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  • Georgia's heartbeat abortion bill is dangerous for women nationwide (The Hill)
    • Authors: Laura M. Gaydos, Elizabeth A. Mosley, & Subasri Narasimhan

    • Late on Thursday, March 7th, minutes before a key legislative deadline, the Georgia House of Representatives advanced HB 481, which proposes to outlaw nearly all abortions after six weeks of pregnancy. Now with the bill headed towards the Georgia Senate, women and girls may have to revert to unsafe ways to end their pregnancies if voters and lawmakers don’t act. Given that many women will not even realize they are pregnant prior to six weeks, common sense tells us the bill effectively bans abortion in Georgia. This policy is potentially lethal for women and girls across the state and it goes against medical and public health science...

  • Deportation is turning pregnant women into single mothers (Huffington Post)
    • Authors: Elizabeth A. Mosley & William D. Lopez

    • Around 3 a.m. on Thanksgiving morning, Gabriela, a 24-year old U.S. citizen of Mexican heritage, was peacefully rocking her 12-hour-old son to sleep. She turned, with tears welling in her eyes and pleaded, “What did we do to deserve this?” Gabriela’s husband, Ernesto*, an undocumented immigrant, had been arrested 11 days earlier for a traffic violation. That morning, he was buying diapers and onesies, and by that night — although he had lived in the U.S. since the age of 3 — he was facing detention, deportation and indefinite separation from his wife and young children. The increasingly omnipresent U.S. immigration system is shattering families and leaving pregnant women without support during a critical and highly vulnerable time of their lives...

  • Keeping the public in public health (Medium)
    • Author: Elizabeth A. Mosley

    • We are living in a tumultuous time, and as public health professionals we are on the front lines. Our school charges us to disseminate evidence-based knowledge, to address health inequity by focusing on vulnerable populations, to serve as a diverse and inclusive community dedicated to solving the world’s current and future public health problems. Whether we are studying the effects of anti-immigration policies on birth outcomes, improving water systems globally, or attempting to reduce violence against LGBTQ youth — we cannot do our jobs without consideration of power on the one hand and oppression on the other. As public health professionals, we know that the burden of disease falls along axes of social inequality — race/ethnicity, gender, economic background, sexuality, nationality. We have our work cut out for us, and that work is inherently political. Of course, the political is also deeply personal...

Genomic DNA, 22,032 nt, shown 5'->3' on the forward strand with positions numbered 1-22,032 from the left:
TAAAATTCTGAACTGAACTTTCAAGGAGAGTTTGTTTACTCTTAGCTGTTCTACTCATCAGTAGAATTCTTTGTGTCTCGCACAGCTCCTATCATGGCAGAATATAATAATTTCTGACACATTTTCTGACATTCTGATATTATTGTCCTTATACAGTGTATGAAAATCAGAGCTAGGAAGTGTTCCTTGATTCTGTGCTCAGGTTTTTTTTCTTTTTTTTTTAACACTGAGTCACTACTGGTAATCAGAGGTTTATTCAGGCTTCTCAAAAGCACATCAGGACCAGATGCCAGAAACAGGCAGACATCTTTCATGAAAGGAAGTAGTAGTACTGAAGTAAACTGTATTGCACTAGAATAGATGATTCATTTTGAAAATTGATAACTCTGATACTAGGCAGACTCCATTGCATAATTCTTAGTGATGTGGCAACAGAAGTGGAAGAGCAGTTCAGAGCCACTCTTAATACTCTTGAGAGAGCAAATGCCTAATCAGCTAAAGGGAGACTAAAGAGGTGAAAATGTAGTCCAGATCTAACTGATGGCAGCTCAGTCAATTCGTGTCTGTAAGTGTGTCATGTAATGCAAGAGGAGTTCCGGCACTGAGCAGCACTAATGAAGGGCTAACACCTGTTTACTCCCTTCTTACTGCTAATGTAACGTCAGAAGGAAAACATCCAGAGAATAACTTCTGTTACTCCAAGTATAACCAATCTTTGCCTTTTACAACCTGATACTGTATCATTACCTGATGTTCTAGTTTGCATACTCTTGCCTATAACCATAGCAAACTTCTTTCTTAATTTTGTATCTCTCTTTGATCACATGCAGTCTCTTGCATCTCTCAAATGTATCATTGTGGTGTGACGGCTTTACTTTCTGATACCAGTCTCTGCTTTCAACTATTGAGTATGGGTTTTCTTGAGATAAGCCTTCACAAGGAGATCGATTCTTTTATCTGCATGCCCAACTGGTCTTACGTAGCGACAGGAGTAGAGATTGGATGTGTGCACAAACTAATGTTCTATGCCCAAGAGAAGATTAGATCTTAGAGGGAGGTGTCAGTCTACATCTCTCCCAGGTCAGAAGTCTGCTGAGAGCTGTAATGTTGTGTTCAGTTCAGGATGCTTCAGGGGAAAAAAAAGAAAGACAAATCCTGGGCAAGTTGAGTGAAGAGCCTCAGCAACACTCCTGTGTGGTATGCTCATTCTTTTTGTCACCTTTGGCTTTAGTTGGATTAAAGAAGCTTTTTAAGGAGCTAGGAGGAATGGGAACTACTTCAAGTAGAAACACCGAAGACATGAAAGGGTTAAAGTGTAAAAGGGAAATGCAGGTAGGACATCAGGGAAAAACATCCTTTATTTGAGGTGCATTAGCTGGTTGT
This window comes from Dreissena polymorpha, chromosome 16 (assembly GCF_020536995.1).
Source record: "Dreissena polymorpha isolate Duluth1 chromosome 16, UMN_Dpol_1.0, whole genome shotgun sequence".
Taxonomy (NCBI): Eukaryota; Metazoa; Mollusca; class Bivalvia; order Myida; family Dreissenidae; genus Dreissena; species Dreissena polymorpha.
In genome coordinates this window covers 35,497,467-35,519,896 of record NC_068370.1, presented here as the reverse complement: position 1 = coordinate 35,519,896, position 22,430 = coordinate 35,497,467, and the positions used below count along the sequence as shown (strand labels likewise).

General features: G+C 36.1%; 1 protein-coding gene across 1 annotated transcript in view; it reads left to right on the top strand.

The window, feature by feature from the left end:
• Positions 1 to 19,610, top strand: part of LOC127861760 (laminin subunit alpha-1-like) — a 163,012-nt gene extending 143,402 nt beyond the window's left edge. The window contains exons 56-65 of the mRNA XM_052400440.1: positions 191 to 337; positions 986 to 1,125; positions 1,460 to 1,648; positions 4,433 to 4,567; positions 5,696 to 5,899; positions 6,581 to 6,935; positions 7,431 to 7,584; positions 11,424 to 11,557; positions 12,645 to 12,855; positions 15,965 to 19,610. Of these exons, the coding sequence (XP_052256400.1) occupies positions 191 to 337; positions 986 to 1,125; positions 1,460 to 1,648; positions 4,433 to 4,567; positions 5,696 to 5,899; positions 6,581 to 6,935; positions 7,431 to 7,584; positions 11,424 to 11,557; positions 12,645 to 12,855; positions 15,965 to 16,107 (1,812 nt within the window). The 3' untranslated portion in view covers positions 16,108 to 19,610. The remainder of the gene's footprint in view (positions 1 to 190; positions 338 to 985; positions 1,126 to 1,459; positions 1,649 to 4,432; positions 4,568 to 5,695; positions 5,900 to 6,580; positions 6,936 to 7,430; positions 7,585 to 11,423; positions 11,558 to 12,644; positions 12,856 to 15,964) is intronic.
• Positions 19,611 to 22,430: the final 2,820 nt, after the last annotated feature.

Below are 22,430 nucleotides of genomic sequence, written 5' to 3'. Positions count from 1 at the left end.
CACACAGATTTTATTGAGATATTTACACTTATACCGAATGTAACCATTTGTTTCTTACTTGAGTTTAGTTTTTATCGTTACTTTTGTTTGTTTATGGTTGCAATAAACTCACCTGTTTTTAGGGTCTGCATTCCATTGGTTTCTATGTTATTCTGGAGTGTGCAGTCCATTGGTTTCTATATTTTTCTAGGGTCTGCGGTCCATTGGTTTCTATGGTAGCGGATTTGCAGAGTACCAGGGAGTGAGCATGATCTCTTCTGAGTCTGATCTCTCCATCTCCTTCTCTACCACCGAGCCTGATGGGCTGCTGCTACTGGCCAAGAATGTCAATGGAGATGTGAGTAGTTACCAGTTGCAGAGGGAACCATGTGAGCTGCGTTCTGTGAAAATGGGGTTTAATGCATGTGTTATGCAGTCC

• 'Water, water everywhere': Racial inequality and reproductive justice in Detroit (Rewire)
    • Authors: Elizabeth A. Mosley & Cortney K. Bouse

    • Every morning Kendra pushes her cart several blocks to a friend’s house, where the water has not yet been shut off. After filling various jugs and trash bins, she then makes the lengthy trip home, passing vacant lots and abandoned homes that now characterize many neighborhoods in Motown’s urban center...The withdrawal of public services in Detroit is typically framed as an unavoidable response to the city’s declining tax base. Alternatively, we frame these violations as a deliberate assault against communities of color and low-income families in the interest of white-controlled financial institutions...


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